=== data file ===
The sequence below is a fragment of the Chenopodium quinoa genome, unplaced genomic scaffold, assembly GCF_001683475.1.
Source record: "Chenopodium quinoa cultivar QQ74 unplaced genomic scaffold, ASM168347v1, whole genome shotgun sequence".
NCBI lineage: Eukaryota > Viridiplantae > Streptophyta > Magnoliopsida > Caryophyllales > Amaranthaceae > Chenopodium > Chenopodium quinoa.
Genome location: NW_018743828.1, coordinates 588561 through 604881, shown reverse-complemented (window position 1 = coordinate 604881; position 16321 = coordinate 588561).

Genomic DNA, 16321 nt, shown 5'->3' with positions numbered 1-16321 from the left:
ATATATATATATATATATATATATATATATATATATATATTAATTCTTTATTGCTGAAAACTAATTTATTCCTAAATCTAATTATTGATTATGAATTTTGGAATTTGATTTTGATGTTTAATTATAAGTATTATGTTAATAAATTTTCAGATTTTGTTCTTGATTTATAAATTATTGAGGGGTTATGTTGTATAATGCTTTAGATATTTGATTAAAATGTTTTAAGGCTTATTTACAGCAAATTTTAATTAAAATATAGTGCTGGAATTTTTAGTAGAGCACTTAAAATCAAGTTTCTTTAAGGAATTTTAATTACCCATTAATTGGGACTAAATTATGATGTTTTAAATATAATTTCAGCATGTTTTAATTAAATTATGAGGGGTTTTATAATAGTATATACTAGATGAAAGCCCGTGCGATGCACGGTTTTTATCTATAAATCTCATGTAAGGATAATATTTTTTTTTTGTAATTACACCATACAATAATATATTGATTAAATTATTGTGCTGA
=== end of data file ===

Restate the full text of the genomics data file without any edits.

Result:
The sequence below is a fragment of the Chenopodium quinoa genome, unplaced genomic scaffold, assembly GCF_001683475.1.
Source record: "Chenopodium quinoa cultivar QQ74 unplaced genomic scaffold, ASM168347v1, whole genome shotgun sequence".
NCBI lineage: Eukaryota > Viridiplantae > Streptophyta > Magnoliopsida > Caryophyllales > Amaranthaceae > Chenopodium > Chenopodium quinoa.
Genome location: NW_018743828.1, coordinates 588561 through 604881, shown reverse-complemented (window position 1 = coordinate 604881; position 16321 = coordinate 588561).

Genomic DNA, 16321 nt, shown 5'->3' with positions numbered 1-16321 from the left:
ATATATATATATATATATATATATATATATATATATATATTAATTCTTTATTGCTGAAAACTAATTTATTCCTAAATCTAATTATTGATTATGAATTTTGGAATTTGATTTTGATGTTTAATTATAAGTATTATGTTAATAAATTTTCAGATTTTGTTCTTGATTTATAAATTATTGAGGGGTTATGTTGTATAATGCTTTAGATATTTGATTAAAATGTTTTAAGGCTTATTTACAGCAAATTTTAATTAAAATATAGTGCTGGAATTTTTAGTAGAGCACTTAAAATCAAGTTTCTTTAAGGAATTTTAATTACCCATTAATTGGGACTAAATTATGATGTTTTAAATATAATTTCAGCATGTTTTAATTAAATTATGAGGGGTTTTATAATAGTATATACTAGATGAAAGCCCGTGCGATGCACGGTTTTTATCTATAAATCTCATGTAAGGATAATATTTTTTTTTTGTAATTACACCATACAATAATATATTGATTAAATTATTGTGCTGA